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Posts Tagged ‘Autism’

HealthDay (http://tinyurl.com/self-reflection-autism 12/18, Preidt) reported the brains of autistic people are less active than expected when they’re engaged in self-reflective thought, a finding that helps explain autism-related social difficulties, say British researchers.  Using functional MRI, they measured the brain activity of 66 males, half of whom had autism, while they were asked questions about their own or the Queen’s thoughts, opinions,preferences, or physical characteristics.  The researchers were particularly interested in an area of the brain called the ventromedial prefrontal cortex, which is known to be active when people think about themselves.  In non-autistic volunteers, this part of the brain was more active when they were asked questions about themselves than when they were thinking about the Queen. But the response was equal when those with autism were asked about themselves and the Queen.  “This new study shows that within the autistic brain, regions that typically prefer self-relevant information make no distinction between thinking about the self or another person. This is strong evidence that in the autistic brain, processing itself is atypical,” said Michael Lombardo of the Autism Research Centre at the University of Cambridge.  “The atypical way the autistic brain treats self-relevant information as equivalent to information about others could derail a child’s social development, particularly in understanding how they relate to the social world around them.”

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dnaMedwire (10/23, Davenport) reports, “Disrupted in schizophrenia 1 (DISC1) gene variants play a role in the development of psychiatric illness yet there is significant heterogeneity in clinically relevant variants between populations,” according to a study  (http://tinyurl.com/DISC1-gene) in Molecular Psychiatry. “Although schizophrenia, schizoaffective disorder, bipolar disorder (BD), major depression, autism, and Asperger syndrome have all been linked to DISC1, no actual causal variants have been identified.” But, after genotyping study participants “for the presence of 75 single nucleotide polymorphisms (SNPs) in the translin-associated protein X and DISC1 genes,” investigators discovered that “rs1538979 SNP was significantly associated with BD I males” and “the rs821577 SNP was significantly linked with BD females…at odds ratios of 2.73 and 1.64, respectively.”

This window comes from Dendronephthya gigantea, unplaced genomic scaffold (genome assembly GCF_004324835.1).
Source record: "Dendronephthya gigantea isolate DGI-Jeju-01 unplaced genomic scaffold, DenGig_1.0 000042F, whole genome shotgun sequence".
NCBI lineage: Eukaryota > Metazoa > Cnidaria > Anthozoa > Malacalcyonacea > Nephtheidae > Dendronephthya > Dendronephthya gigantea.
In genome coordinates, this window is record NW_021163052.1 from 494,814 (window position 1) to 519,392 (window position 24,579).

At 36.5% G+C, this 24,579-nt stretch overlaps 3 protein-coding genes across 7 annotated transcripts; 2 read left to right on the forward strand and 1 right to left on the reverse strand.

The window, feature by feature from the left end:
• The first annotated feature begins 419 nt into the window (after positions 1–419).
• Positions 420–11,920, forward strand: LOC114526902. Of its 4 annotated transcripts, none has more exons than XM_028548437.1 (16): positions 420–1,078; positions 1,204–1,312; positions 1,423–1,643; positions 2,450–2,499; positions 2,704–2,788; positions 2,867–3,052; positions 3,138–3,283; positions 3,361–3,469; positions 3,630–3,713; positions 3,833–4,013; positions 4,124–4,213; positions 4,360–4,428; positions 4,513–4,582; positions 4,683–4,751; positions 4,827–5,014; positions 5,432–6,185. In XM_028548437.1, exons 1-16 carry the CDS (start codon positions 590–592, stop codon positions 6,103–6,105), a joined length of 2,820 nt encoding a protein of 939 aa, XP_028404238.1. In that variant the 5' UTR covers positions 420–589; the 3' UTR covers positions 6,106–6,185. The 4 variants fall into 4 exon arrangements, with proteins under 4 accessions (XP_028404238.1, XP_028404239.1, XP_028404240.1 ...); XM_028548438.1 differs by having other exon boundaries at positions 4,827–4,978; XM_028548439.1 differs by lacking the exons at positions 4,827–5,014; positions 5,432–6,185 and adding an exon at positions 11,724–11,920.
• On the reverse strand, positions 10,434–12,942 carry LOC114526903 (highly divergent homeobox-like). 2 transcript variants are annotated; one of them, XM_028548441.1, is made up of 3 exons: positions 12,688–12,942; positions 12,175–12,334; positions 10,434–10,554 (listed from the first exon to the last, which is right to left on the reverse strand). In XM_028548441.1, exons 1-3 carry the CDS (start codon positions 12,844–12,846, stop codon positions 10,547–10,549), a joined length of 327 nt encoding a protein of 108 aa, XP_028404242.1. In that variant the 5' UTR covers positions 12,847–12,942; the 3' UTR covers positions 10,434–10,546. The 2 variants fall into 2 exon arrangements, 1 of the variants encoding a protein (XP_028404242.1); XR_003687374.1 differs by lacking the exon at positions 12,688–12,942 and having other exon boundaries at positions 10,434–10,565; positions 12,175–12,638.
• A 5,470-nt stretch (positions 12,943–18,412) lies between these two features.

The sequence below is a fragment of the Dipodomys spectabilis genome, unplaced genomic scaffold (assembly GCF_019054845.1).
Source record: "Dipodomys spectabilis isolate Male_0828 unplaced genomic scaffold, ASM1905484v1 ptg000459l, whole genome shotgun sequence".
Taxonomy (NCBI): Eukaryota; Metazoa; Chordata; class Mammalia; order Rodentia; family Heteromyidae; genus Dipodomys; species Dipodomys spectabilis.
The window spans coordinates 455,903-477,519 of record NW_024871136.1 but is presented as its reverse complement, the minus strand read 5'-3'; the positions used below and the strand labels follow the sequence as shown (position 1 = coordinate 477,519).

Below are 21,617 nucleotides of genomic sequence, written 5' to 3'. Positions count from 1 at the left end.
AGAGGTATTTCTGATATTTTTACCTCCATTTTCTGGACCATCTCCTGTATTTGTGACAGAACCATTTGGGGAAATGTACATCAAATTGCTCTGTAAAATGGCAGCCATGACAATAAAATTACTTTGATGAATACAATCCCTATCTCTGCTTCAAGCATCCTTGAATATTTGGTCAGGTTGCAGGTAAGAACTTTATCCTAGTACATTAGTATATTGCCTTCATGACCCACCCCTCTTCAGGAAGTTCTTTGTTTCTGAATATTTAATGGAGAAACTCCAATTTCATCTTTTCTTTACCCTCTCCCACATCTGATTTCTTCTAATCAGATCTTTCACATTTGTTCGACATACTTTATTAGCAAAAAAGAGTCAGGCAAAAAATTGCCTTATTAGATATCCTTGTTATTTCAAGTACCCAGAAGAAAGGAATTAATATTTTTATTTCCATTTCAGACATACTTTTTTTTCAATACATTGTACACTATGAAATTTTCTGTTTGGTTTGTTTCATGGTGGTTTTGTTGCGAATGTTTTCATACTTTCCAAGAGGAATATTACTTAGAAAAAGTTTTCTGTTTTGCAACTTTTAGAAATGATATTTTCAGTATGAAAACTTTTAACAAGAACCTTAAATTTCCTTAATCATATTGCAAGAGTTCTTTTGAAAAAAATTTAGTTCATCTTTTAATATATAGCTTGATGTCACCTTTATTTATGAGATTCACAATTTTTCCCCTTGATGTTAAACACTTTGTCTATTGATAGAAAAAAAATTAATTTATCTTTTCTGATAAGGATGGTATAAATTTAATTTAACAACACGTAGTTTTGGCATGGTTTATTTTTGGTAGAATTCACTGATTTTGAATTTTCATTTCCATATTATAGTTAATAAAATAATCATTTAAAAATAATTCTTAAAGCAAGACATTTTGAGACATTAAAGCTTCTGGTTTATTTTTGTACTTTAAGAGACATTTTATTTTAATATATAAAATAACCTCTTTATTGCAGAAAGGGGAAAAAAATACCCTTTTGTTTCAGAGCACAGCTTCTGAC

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autismHealthDay (10/21, Preidt) reported that, according to a study appearing online Oct. 21 in the journal BMC Medicine, researchers from Duke University say they have discovered that “people with autism have a higher-than-normal number of gene-regulating molecules called methyl groups in a region of the genome that regulates oxytocin receptor expression.” In fact, “in both blood samples and brain tissue, the methylation status of specific nucleotides in the oxytocin receptor gene is significantly higher in someone with autism, about 70 percent, compared to the control population, where it is about 40 percent,” the authors explained. They suggested that “higher methylation of the oxytocin receptor gene may result in less sensitivity to the hormone” which “affects social interaction.”